private fun onSuccess(results: List<Barcode>) {
  if (results.isNotEmpty() {
    results[zero].run {
      rawValue?.trim()?.let { obtainedString ->
        qrReadPublisher.processDetectedQr(obtainedString)
        stop()
      }
    }
  } else {
    isProcessingCode = false
  }
}    

QrReadPublisher is an interface implemented by the fragment.

  • In Mobile Vision we do the following:
detector?.setProcessor(object: Detector.Processor<Barcode> {
  override fun release() {}

  override fun receiveDetections(detections:
Detector.Detections<Barcode>) {
    if (!isProcessingCode) {
      val items = detections.detectedItems
      if (items.size() > 0) {
        isProcessingCode = true
        items.get(items.keyAt(zero)).run {
          readQr(displayValue)
        }
        releaseResources()
      }
    }
  }
})

Here we can see how in ML Kit we do need more code which may raise some concerns, and rightly so. Generally, we want to reduce the amount of code we have. This promotes the search for more elegant, simpler, and idiomatic solutions. However, there’s a good reason for these extra lines and methods. The extra callbacks used (addOnSuccessListeneraddOnFailureListener, and addOnCompleteListener) provide us with a more in-depth handling of events, and then we can improve readability by using helper methods to handle the success and failure events.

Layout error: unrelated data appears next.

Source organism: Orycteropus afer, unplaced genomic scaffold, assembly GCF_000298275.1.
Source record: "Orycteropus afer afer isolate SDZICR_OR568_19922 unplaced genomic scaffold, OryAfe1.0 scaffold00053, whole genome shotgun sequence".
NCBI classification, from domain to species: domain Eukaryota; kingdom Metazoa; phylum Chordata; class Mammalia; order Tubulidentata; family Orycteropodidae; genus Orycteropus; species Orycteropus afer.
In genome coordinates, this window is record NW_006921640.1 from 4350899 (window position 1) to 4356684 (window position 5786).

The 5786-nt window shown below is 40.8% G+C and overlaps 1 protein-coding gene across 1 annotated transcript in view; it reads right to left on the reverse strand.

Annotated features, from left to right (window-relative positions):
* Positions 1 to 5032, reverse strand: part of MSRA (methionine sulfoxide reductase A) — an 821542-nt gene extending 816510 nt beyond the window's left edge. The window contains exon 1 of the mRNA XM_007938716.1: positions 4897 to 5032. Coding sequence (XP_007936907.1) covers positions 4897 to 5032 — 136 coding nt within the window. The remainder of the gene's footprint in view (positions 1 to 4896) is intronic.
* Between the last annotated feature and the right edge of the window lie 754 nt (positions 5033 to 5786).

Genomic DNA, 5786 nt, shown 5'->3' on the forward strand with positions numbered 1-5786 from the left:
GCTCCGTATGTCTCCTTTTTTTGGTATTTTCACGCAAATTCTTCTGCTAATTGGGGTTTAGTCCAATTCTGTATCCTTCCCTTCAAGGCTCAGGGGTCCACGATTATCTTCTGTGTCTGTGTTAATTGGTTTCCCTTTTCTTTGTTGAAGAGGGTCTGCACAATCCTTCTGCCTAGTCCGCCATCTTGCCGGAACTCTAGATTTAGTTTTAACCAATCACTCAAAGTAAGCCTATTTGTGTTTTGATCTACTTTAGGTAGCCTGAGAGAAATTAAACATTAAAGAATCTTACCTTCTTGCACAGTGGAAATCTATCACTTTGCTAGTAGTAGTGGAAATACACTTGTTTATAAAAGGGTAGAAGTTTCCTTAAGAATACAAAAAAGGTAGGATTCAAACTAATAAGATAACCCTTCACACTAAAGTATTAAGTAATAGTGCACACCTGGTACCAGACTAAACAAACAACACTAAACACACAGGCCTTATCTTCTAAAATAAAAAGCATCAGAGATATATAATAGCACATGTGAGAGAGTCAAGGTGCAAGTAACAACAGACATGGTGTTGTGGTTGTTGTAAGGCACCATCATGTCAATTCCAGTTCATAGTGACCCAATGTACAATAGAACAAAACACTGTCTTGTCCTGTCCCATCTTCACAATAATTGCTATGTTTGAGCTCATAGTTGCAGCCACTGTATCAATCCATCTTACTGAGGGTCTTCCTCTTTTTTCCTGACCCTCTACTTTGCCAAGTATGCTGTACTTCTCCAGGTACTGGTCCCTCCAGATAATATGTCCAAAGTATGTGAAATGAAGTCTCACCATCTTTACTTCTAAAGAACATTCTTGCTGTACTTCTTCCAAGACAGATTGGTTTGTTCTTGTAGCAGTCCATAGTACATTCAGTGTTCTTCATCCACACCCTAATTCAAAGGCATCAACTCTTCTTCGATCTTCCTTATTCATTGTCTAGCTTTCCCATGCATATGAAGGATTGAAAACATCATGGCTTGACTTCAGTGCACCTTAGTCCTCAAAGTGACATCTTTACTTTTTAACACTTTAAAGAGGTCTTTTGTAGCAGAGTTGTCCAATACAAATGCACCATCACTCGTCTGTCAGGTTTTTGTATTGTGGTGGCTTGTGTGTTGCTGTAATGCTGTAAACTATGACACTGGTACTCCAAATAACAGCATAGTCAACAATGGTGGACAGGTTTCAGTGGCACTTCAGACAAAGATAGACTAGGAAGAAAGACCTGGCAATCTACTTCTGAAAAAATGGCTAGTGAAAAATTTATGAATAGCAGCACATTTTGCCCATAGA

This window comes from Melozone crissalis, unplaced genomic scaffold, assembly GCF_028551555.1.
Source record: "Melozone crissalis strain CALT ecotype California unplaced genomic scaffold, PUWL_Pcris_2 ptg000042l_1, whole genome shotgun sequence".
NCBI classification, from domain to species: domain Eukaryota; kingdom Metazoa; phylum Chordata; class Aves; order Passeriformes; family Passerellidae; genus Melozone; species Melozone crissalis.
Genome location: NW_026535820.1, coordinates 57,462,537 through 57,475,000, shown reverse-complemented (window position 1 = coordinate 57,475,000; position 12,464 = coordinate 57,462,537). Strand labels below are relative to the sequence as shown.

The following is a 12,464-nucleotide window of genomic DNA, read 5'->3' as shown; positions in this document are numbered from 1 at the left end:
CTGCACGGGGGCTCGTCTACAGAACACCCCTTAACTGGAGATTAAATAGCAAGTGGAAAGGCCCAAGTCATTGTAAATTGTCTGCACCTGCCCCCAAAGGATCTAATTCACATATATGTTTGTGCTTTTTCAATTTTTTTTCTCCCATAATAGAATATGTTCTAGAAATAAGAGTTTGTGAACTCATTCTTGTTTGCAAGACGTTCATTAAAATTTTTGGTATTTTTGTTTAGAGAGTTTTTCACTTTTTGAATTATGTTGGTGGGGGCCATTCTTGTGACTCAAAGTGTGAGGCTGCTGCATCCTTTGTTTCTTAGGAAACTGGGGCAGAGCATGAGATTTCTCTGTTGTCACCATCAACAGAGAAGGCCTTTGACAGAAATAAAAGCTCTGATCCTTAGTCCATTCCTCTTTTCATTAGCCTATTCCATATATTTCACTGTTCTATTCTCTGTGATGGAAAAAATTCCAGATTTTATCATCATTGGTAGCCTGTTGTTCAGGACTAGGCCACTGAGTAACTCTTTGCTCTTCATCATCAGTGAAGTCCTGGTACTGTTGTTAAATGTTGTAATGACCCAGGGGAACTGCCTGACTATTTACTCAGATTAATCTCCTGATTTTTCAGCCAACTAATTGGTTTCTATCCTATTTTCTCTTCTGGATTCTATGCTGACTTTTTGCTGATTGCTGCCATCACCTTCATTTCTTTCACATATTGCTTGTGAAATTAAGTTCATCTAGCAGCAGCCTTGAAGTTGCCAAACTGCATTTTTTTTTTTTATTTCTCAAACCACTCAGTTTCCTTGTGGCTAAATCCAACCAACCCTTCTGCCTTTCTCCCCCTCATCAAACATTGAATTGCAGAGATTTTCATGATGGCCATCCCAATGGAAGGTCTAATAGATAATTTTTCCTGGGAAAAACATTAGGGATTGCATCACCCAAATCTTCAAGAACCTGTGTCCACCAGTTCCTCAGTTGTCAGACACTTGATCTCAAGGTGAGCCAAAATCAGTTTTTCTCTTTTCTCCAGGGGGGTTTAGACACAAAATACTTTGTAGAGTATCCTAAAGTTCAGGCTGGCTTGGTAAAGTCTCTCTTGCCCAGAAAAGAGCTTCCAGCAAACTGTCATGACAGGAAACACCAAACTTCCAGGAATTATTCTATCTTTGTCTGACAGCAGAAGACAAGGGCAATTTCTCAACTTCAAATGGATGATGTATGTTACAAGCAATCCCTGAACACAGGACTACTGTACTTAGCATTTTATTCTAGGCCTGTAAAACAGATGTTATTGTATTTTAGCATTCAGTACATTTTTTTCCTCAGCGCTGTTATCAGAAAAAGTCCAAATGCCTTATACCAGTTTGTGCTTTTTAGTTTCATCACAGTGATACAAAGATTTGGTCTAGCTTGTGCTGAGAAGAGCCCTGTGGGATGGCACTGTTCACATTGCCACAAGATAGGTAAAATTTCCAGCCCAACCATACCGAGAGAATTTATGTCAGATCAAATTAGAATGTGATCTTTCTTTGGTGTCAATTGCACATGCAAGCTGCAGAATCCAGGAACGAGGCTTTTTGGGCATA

Conclusion

Let’s recap what we just discussed:

  • ML Kit provides improvements in functionality thanks to it being supported by Google which isn’t the case for Mobile Vision anymore.
  • ML Kit provides improvements during implementation to readability, lifecycle and other event handling.

Here at Qubika, we used ML Kit for one of our client’s Android applications to handle QR code scanning. One of the things we encountered is a recurrent error with the availability of the scanning model. This issue is generally solved by retrying a moment later. A link to known issues is included below. In conclusion, ML Kit gives us an improved, constantly updated, and easier to implement alternative to Mobile Vision.

Resources

marco

By Marco Perez

Software Developer II

Marco Perez is one of Qubika's Android Developers working within our App Solutions Studio. With a passion for creating innovative and user friendly apps, he brings knowledge of modern Android app development to our clients.